by Annette Eom
The Asian Pacific Islander (API) Mental Health Panel Discussion was held on February 23rd by the Asian Pacific American Medical Student Association (APAMSA). The event was spearheaded by three guest speakers: Ruth Chung, an associate professor at School of Education at USC the Rossier School of Education, Caroline Lim, a second year doctoral student at the USC School of Social Work, and Daniel Park, a faculty member at the USC School of Occupational Therapy. The keynote speakers discussed the issues of Asian Pacific Islander mental health particularly in first generation immigrants and the barriers they face when seeking help. The panels emphasized that while there are significant difficulties for people facing mental problems, people still should seek help immediately.
The overall purpose of the panel discussion was to inform USC students of the roadblocks that most first generation Asian immigrants face in seeking mental health care. Chung hopes that the panel will encourage students to actively participate in reaching out to those needing care. Katherine Fu, the co-president of APAMSA, said, “The purpose of the panel is to not only raise awareness of these issues, but as future health professionals to hopefully learn strategies as part of having a greater cultural sensitivity and cultural awareness to combat these problems in their patient populations.”
According to Chung, first generation immigrants are likely to be at high risk of psychological dysfunction, as they experience the “most radical rupture that humans can ever experience” due to the barrier in language and the lack of social support network. Additionally API immigrants tend to consider mental care as a form of “stigma,” which leads them to fear that their positions as the heads of their households can be ruined. For these reasons, Asian Americans seek mental care often as the last resort. Even among the people who do seek treatment, some 50% of them drop out after the first day of program.
Lim mentioned that “the duration of untreated psychosis” in mental problems is comparable to a cancer; the longer one denies its existence and refrains from seeking professional help, the harder it becomes to treat. She further emphasized that parents must be aware of the importance of precautions and help, since most parents tend to misjudge the symptoms of their children’s mental problems as some sorts of spiritual possession or stress which can lead to more problems later on.
Park recommended that students should actively help those with mental problems and not stigmatize them by labeling them as “discrete others.”
Joy Phan, a sophomore at USC, said “The most interesting part of the event was the connection between cancer and mental health; for example, when someone has cancer they aren’t hesitant in seeking out treating for something ‘physical’ because there isn’t a shame factor associated with it. Yet when it comes to mental health issues, members of the API health community aren’t as apt to seek medical care or advice due to the stigma that it carries.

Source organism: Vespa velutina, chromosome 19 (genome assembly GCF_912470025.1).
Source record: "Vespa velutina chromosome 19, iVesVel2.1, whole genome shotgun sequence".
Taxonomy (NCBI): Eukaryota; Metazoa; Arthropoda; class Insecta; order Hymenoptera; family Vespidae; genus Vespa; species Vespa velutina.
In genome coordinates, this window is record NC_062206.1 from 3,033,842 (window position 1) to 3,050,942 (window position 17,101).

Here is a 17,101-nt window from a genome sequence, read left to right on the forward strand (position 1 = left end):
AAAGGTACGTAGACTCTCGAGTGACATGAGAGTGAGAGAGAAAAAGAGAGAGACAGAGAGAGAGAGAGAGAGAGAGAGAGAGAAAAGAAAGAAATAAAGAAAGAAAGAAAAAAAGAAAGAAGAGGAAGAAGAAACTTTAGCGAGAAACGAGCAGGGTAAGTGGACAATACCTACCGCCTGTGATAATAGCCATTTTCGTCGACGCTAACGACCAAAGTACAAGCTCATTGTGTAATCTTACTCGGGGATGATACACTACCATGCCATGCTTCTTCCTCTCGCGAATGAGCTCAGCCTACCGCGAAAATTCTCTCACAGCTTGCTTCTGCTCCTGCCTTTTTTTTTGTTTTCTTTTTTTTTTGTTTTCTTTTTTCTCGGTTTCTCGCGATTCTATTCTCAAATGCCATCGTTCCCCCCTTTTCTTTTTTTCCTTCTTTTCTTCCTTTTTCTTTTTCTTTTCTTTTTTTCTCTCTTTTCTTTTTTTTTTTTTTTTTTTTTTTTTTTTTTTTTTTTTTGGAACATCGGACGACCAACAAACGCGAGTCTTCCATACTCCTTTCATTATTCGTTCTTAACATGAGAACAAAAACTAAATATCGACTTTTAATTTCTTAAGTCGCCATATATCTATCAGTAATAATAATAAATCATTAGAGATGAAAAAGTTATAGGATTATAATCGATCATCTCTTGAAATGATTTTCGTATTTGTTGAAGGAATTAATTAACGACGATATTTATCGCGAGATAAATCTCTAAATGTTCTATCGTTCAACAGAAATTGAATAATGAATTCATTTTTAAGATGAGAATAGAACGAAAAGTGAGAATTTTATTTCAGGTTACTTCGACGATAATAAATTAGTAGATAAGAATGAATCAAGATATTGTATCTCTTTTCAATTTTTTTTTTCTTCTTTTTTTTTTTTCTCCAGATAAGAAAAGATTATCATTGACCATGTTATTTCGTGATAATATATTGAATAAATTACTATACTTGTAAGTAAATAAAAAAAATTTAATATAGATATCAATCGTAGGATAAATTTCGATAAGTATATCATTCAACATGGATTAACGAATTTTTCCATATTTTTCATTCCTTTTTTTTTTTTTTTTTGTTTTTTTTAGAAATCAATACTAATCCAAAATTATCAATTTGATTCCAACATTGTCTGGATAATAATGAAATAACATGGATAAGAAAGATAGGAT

“Also…like cancer, the sooner it is treated, the more likely the condition can be healed or resolved. This panel allowed me to rethink my opinions of mental health in that it is just as important and requires the same medical and professional attention as does any physical ailments or conditions.”
Luis Chavez, a freshman at USC, said, “This API Panel was definitely helpful. It really brought a side of the medical community that really does not get much attention. I would really be interested in seeing other different sides of the medical community that do not get much attention.”
After the event, Chung said that even minority health issues should gain more attention and that she expects to see more non-API students to gain more awareness of such matter in the future. She added, “It is naïve for Asian students not to come thinking that they do not need to know since they are Asian and for non-Asian students to be indifferent in that they are not Asians, thus [this information is] irrelevant.”
APAMSA is a pre-medical student organization at USC that strives to address Asian Pacific American health issues in the community by participating in related community outreach and volunteering events and to provide pre-health students with resources and advice to help further their interest in medicine or help them decide whether medicine is for them.
APAMSA holds general meetings every other Thursday from 6PM to7PM in THH114. The club offers service opportunities such as volunteering at health fairs with USC Medical Students, and Hepatitis B screenings, as well as medical student shadowing opportunities. Their next event is the APAMSA Health Fair at mid-April which is a collaboration with the Chinatown Service Center.